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If you are patient and observant, you will encounter many interesting things at Spicewood Valley Trail.

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Almost right away, the boys found this crawdad in the water.

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Next, they discovered a well-camouflaged frog.

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The boys were intrigued by this spooky little skull in the creek.

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Our dog Eva Green gives Spicewood Valley Trail “two paws up!”

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After spending some quality time exploring around the old dam, we continued another 1/4 mile along the trail and then turned around. As we walked, our dog spooked a lizard who dropped his tail when he scrambled away. Eva Green was completely fooled by the twitching dropped tail and the lizard escaped to safety under this leaf.

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The boys were amazed by this beautiful moth. If you look closely, you will see that the moth has an unusual blue and orange body under the white and black wings.

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Save some energy to get back up the ridge on the return trip!

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THE RUNDOWN:
Austin Active Kids Opinion: One of our favorite outings….it feels like an adventure and there are so many fun things to discover!
Outing Time: About 1.5 hours
Outing Distance: 1.5 miles
Reminders: Mountain View Park has restrooms, a water fountain, picnic tables, and a fun play scape. Bring mosquito spray, water bottles and a trail map if you plan to hike Spicewood Valley Trail. Please note that due to concerns (or lack of information) about the water quality, we do not go swimming in Bull Creek. Unlike our other visits, today we did not see any other people enjoying the trail.
Check out this Austin Explorer article for all of the details about Spicewood Valley Trail. If you want to experience a unique drive when you leave, take Spicewood Springs Road toward Loop 360. You will cross Bull Creek seven times and see lots of pretty sights. You can read about the history of this area in this Community Impact News article and view this Texas historical marker near the intersection of Spicewood Springs Road and Loop 360.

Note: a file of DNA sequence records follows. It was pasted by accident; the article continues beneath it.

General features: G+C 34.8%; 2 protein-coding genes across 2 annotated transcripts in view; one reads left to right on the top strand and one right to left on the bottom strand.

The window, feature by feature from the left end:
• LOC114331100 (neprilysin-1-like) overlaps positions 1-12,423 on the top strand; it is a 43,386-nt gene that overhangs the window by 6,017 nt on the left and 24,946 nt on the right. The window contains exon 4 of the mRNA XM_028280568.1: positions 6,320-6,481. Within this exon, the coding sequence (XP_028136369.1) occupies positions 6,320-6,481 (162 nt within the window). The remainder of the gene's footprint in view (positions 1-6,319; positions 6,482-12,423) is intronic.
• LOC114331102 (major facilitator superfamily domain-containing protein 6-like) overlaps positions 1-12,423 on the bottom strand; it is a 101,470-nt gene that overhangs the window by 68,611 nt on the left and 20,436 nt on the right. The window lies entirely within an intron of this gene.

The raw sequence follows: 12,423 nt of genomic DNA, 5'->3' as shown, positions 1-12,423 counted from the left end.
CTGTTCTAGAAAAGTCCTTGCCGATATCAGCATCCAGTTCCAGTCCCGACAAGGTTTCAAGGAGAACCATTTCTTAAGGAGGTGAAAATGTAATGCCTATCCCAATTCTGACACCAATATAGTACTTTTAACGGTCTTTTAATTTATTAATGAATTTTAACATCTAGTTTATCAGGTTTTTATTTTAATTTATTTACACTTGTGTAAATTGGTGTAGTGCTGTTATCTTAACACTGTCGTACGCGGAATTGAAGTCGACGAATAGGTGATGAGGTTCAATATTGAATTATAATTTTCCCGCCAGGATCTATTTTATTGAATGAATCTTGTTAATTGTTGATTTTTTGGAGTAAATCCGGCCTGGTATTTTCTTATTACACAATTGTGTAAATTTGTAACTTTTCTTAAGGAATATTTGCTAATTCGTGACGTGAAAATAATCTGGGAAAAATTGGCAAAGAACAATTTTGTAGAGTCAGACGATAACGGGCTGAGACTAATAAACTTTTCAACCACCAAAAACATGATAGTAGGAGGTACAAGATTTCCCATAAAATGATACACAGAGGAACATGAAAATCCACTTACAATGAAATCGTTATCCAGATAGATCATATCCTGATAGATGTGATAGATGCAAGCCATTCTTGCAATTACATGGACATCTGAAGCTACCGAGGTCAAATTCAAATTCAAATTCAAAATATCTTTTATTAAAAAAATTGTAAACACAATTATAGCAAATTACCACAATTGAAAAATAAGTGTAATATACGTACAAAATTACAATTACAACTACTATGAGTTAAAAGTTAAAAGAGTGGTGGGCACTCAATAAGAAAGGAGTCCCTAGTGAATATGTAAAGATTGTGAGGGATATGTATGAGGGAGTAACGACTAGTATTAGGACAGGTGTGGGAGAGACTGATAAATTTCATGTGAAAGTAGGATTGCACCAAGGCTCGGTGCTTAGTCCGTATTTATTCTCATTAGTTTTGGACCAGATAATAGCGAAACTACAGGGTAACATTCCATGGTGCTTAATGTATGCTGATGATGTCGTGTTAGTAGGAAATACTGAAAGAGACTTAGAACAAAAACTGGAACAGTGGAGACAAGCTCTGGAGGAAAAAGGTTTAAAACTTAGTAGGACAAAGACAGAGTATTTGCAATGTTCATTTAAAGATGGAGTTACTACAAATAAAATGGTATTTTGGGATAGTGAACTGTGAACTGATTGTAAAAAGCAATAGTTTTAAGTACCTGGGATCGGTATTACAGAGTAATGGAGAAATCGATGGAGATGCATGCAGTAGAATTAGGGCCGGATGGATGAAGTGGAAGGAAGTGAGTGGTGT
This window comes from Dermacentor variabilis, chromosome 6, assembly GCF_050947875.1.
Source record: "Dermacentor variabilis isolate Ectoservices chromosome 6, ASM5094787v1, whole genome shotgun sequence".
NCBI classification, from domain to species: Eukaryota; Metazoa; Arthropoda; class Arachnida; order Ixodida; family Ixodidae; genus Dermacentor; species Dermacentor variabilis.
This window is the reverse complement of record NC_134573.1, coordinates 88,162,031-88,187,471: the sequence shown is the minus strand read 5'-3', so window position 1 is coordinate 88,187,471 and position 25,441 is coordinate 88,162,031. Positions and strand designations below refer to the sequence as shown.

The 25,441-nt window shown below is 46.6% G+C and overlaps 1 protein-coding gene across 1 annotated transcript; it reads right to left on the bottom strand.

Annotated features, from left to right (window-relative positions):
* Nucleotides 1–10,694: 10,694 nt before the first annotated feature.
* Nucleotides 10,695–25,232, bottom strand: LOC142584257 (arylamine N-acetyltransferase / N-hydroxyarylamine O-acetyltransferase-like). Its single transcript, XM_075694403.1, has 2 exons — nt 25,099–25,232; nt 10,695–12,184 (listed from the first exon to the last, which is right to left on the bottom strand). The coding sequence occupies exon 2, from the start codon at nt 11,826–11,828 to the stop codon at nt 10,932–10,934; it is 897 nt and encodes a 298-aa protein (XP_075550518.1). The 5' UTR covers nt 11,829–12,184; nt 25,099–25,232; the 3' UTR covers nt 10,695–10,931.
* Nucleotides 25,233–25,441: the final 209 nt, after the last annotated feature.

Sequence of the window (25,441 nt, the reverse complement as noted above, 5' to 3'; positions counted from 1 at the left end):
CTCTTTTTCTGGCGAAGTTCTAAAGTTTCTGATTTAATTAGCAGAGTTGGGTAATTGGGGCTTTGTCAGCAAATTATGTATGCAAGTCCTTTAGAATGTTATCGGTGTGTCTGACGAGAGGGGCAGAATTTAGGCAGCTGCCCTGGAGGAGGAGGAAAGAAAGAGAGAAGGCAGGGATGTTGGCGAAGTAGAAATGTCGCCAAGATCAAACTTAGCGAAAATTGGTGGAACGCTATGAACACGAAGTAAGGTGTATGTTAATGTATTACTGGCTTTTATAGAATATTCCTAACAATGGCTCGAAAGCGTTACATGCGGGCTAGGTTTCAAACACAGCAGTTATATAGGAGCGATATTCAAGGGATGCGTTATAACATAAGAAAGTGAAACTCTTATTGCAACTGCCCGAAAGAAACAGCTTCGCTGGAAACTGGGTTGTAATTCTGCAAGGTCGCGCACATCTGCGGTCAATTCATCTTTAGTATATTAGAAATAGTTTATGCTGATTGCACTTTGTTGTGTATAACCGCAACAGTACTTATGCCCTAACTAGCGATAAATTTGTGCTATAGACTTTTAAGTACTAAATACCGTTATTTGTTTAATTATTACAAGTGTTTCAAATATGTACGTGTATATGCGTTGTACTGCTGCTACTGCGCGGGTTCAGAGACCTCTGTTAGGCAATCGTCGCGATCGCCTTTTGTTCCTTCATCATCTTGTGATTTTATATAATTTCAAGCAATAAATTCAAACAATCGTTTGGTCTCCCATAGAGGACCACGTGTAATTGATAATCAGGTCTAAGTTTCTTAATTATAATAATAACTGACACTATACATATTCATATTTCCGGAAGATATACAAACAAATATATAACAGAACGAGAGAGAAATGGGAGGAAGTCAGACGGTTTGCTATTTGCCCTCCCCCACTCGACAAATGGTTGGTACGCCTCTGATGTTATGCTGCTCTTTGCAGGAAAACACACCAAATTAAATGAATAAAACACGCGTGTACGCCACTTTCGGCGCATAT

If you think the Hike and Bike Trail at Lady Bird Lake is only for kids who can still fit in a jogging stroller, think again! This beautiful trail is the perfect venue for an easy nature hike.

We parked along the street on Stephen F. Austin Drive, on the north shore of Lady Bird Lake near Austin High School. We walked toward Mopac Expressway to get to the Johnson Creek Trailhead.

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The lake shore is accessible at this part of the trail. My kids have named it “Town Lake Beach” and they think it’s a fun place to explore!

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Johnson Creek Trailhead has recently been renovated and it looks fabulous!

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Lady Bird Lake will provide many opportunities for you to appreciate nature, even though it’s in the middle of the city. We headed east on the trail and quickly spotted this lovely dragonfly.

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My 6 year old discovered this toad in a hollowed-out tree trunk.

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We had to stop and catch our breath after the toad excitement.

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As we passed the Texas Rowing Center, we noticed this sign identifying a Clay Pit Bucket Tower, a vestige of the brick-making plant located here in the early 1900s.

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Our turnaround point was an overlook area less than a 1/2 mile from Johnson Creek Trailhead. It was a nice spot to take in the scenery.

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At the overlook, there is an illustrative drawing of birds you might see around the lake. We saw a few of these while we were there!

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When we were ready to go, we returned to the trail and headed west to our starting point at Johnson Creek Trailhead. We packed a lot of fun into a one-hour stroll!

THE RUNDOWN:
Austin Active Kids Opinion: A laid-back adventure for curious kids
Outing Time: About 1 hour
Outing Distance: Less than 1 mile
Reminders: Remind your children about trail etiquette: stay to the right and watch out for bikes. You will probably be moving along more slowly than most of the people exercising, so help your kids avoid obstructing other trail users.